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LATEX. Graphics Inclusion Techniques. The Idea of the Bounding Box is the key to understanding graphical displays in LATEX, or any derivative (i.e. pdfTEX). The box will set the size displayed and control what the viewport (cropped image) will access. Graphics – Pictures, Images and graphs

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Latex

LATEX

Graphics

Inclusion

Techniques


The Idea of the Bounding Box is the key to understanding graphical displays in LATEX, or any derivative (i.e. pdfTEX).The box will set the size displayed and control what the viewport (cropped image) will access.


Graphics – Pictures, Images and graphs graphical displays in LATEX, or any derivative (i.e. pdfTEX).

JPEG – PNG – PDF – METAPOST

EPS (encapsulated PS)

Import Library:

\usepackage{graphicx}

Import Directive:

\includegraphics[options]{filename}

Example: \includegraphics[width=3in]{file.png}

The result of this call sets the width of the graphic to 3inches


Available Options: graphical displays in LATEX, or any derivative (i.e. pdfTEX).

height – sets height of graphic( height=2cm )

totalheight – total height of graphic (height + depth)

width – sets width of graphic

angle – sets rotation in degrees about the origin, clockwise=neg

origin – [origin=c], indicates center graphic for rotation.

bb – bounding box. [bb = 10 20 100 200], sets 2 points, (10,20) represents lower-left corner of graphic, (100,200) is the upper right.

Cropping:

viewport – respect to the bb, [viewport = 10 20 50 50,clip = true], sets view area of graphic and clips it.

trim – [trim 1 2 3 4, clip=true] removes 1bp @left, 2bp @top…


\documentclass[a4paper,12pt]{article} graphical displays in LATEX, or any derivative (i.e. pdfTEX).

\usepackage{graphicx}

\begin{document}

\begin{figure}

\begin{center}

\includegraphics[bb = 0 0 273 400]{tim.jpg}

\caption{this is a cat on a guy} \label{fig:graph}

\end{center}

\end{figure}

\begin{figure}

\includegraphics[bb=20 20 273 400, viewport= 0 200 273 375, clip=true]{tim.jpg}

\end{figure}

\end{document}


\usepackage{graphicx} graphical displays in LATEX, or any derivative (i.e. pdfTEX).

\begin{document}

\begin{figure}

\begin{center}

\includegraphics[bb = 0 0 273 400]{tim.jpg}

\caption{this is a cat on a guy}

\label{fig:graph}

\end{center}

\end{figure}

\begin{figure}

\includegraphics[bb=20 20 273 400, viewport= 0 200 273 375, clip=true]{tim.jpg}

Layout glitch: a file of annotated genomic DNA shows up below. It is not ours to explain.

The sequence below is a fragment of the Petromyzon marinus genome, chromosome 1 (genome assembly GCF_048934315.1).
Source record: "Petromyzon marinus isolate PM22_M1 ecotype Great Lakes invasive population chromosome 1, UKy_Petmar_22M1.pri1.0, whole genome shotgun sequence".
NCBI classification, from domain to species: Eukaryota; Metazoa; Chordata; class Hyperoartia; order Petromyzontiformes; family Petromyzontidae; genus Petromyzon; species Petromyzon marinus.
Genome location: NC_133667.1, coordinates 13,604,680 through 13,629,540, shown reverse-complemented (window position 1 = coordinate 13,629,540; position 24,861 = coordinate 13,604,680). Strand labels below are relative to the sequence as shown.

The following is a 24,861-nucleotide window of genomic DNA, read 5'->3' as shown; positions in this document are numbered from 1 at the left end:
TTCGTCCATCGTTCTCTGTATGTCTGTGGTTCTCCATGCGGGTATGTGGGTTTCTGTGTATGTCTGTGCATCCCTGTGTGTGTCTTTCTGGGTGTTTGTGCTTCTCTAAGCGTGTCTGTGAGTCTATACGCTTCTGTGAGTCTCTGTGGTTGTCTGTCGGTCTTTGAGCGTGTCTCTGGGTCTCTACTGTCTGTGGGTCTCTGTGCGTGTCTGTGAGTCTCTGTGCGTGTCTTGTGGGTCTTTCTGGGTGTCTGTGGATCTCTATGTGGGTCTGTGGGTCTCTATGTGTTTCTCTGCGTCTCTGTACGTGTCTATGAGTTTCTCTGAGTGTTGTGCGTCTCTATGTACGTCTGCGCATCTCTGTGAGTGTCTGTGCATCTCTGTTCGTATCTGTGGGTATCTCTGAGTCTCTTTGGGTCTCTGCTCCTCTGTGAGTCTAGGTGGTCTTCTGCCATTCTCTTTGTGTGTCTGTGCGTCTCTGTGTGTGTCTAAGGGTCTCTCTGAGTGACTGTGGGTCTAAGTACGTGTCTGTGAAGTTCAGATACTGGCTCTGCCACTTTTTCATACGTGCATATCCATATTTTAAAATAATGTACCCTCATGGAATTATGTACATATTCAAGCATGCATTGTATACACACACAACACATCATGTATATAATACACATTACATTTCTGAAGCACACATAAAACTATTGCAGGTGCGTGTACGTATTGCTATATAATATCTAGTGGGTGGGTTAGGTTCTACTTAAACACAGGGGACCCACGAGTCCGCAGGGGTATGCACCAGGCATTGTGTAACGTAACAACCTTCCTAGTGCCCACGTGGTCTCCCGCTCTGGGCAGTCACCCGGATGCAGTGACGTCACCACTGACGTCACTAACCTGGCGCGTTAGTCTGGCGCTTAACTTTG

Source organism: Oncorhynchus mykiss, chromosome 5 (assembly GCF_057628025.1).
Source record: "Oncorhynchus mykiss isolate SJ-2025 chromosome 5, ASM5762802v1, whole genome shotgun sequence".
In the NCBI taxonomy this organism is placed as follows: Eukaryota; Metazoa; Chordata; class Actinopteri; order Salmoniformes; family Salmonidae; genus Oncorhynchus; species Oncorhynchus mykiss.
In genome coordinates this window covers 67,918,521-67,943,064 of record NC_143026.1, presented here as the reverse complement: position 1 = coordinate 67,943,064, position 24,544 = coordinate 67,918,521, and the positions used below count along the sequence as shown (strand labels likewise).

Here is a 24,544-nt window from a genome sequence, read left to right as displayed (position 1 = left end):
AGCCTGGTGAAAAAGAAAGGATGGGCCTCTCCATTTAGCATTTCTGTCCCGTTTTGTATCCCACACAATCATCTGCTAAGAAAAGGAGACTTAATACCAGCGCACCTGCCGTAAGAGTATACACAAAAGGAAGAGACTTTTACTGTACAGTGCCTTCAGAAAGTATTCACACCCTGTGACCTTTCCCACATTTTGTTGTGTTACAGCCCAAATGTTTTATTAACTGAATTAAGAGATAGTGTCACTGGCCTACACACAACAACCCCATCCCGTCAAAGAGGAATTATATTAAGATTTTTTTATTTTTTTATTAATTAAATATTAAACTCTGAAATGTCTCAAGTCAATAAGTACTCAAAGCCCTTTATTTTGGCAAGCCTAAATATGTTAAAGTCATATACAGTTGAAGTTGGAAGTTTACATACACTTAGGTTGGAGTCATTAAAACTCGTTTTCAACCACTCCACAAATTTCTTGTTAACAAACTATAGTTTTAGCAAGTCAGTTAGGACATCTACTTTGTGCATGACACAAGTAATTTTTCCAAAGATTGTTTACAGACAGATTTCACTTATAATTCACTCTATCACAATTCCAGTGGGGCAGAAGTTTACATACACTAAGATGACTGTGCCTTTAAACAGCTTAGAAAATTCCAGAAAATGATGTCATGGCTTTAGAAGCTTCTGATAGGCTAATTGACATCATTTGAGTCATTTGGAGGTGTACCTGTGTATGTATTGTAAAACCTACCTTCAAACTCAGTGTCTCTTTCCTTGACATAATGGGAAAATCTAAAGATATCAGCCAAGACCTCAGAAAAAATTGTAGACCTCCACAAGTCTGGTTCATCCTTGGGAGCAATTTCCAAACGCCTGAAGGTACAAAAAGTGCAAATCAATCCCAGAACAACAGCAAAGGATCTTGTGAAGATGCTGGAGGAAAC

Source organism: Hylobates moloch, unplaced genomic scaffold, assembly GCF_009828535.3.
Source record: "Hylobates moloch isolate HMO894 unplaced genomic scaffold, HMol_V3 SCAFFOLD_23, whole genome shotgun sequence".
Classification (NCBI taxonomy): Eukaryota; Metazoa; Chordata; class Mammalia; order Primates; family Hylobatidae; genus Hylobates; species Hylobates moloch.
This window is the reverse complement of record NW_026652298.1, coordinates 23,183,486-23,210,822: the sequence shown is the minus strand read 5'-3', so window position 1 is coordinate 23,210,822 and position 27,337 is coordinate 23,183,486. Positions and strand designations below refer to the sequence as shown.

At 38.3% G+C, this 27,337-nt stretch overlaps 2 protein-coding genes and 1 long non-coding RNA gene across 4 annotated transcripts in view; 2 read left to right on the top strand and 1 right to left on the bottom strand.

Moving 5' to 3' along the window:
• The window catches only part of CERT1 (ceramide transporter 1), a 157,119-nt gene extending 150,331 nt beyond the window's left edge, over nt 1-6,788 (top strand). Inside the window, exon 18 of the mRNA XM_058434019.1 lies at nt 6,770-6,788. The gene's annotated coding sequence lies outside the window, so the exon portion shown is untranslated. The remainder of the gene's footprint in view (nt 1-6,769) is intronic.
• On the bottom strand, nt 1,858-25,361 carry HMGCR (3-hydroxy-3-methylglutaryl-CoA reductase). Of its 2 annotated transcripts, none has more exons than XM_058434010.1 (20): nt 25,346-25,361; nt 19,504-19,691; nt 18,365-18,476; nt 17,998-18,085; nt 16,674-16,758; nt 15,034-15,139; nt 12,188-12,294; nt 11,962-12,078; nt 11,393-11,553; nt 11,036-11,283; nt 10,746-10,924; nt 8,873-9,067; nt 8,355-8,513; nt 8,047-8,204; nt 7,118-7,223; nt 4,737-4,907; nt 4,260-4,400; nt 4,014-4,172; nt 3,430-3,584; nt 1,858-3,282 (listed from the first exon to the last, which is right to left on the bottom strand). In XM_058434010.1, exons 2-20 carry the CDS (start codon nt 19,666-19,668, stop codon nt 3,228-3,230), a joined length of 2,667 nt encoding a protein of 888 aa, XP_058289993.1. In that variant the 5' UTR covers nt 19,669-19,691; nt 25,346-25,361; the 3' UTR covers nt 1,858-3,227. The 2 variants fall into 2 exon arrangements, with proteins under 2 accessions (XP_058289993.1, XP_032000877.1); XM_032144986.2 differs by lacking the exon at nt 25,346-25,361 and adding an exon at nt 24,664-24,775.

\caption{this is a cat -- sans guy}

\end{figure}

\end{document}


If you substitute Tim.jpg with any picture, in the above example, you will see an initial full image, and a secondary (2nd page probably) of the cropped image of the top portion of the image.

The use of “\begin{figure}” will allow the technical writer (you) to indirectly refer to a previously defined figure by number; every time a \begin{figure} is encountered LATEX automatically increments the index of the figure.

Additionally, the figure reference allows for arbitrary page referencing by employing the \label{reference info} to tag the graphic. This allows reference by: “illustrated by the graphic”

\ref{reference info} -- name refered.

on page

\pageref{reference info}

reference info – {fig:graph} usual form


Floating placement of graphics
Floating placement of Graphics example, you will see an initial full image, and a secondary (2

LATEX’s automated placement of figures will place according to accepted default behavior:

topnumber The max# of float figures at the top of page (default = 2).

bottomnumber The max# of float figures at the bottom page (default = 1).

totalnumber The max# of float figures on any page (default = 3).


Wide figures
Wide Figures example, you will see an initial full image, and a secondary (2

  • 1 sided documents:

    The following code uses this narrow environment to make the figure extend 1 inch into the left margin

    \begin{figure}

    \begin{narrow}{-1in}{0in}

    \includegraphics[width=\linewidth]{wide}

    \caption{This is a wide figure}

    \end{narrow}

    \end{figure}

A Very, Very Wide Graphic


Notes – Links – Software Providers example, you will see an initial full image, and a secondary (2

Graphics info Source: http://www.tex.ac.uk/tex-archive/info/epslatex.pdf


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